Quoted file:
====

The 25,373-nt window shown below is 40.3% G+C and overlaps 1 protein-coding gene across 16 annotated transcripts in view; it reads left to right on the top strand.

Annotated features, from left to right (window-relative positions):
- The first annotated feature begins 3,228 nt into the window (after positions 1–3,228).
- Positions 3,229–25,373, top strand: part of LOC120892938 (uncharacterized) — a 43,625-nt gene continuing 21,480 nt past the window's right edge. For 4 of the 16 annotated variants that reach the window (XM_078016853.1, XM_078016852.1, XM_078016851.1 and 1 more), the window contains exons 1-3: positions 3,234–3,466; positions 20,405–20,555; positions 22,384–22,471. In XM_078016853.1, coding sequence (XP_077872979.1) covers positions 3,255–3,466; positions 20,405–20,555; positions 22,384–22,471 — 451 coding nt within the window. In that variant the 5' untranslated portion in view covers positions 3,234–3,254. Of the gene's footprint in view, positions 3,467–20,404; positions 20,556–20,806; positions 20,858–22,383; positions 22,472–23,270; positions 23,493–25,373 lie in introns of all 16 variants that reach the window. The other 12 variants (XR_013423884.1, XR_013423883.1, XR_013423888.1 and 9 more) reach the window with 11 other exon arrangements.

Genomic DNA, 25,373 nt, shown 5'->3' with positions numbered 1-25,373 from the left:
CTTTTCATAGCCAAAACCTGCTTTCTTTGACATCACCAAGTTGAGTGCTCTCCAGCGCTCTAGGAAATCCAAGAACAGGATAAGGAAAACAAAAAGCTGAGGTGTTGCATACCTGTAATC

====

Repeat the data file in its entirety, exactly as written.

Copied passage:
The 25,373-nt window shown below is 40.3% G+C and overlaps 1 protein-coding gene across 16 annotated transcripts in view; it reads left to right on the top strand.

Annotated features, from left to right (window-relative positions):
- The first annotated feature begins 3,228 nt into the window (after positions 1–3,228).
- Positions 3,229–25,373, top strand: part of LOC120892938 (uncharacterized) — a 43,625-nt gene continuing 21,480 nt past the window's right edge. For 4 of the 16 annotated variants that reach the window (XM_078016853.1, XM_078016852.1, XM_078016851.1 and 1 more), the window contains exons 1-3: positions 3,234–3,466; positions 20,405–20,555; positions 22,384–22,471. In XM_078016853.1, coding sequence (XP_077872979.1) covers positions 3,255–3,466; positions 20,405–20,555; positions 22,384–22,471 — 451 coding nt within the window. In that variant the 5' untranslated portion in view covers positions 3,234–3,254. Of the gene's footprint in view, positions 3,467–20,404; positions 20,556–20,806; positions 20,858–22,383; positions 22,472–23,270; positions 23,493–25,373 lie in introns of all 16 variants that reach the window. The other 12 variants (XR_013423884.1, XR_013423883.1, XR_013423888.1 and 9 more) reach the window with 11 other exon arrangements.

Genomic DNA, 25,373 nt, shown 5'->3' with positions numbered 1-25,373 from the left:
CTTTTCATAGCCAAAACCTGCTTTCTTTGACATCACCAAGTTGAGTGCTCTCCAGCGCTCTAGGAAATCCAAGAACAGGATAAGGAAAACAAAAAGCTGAGGTGTTGCATACCTGTAATC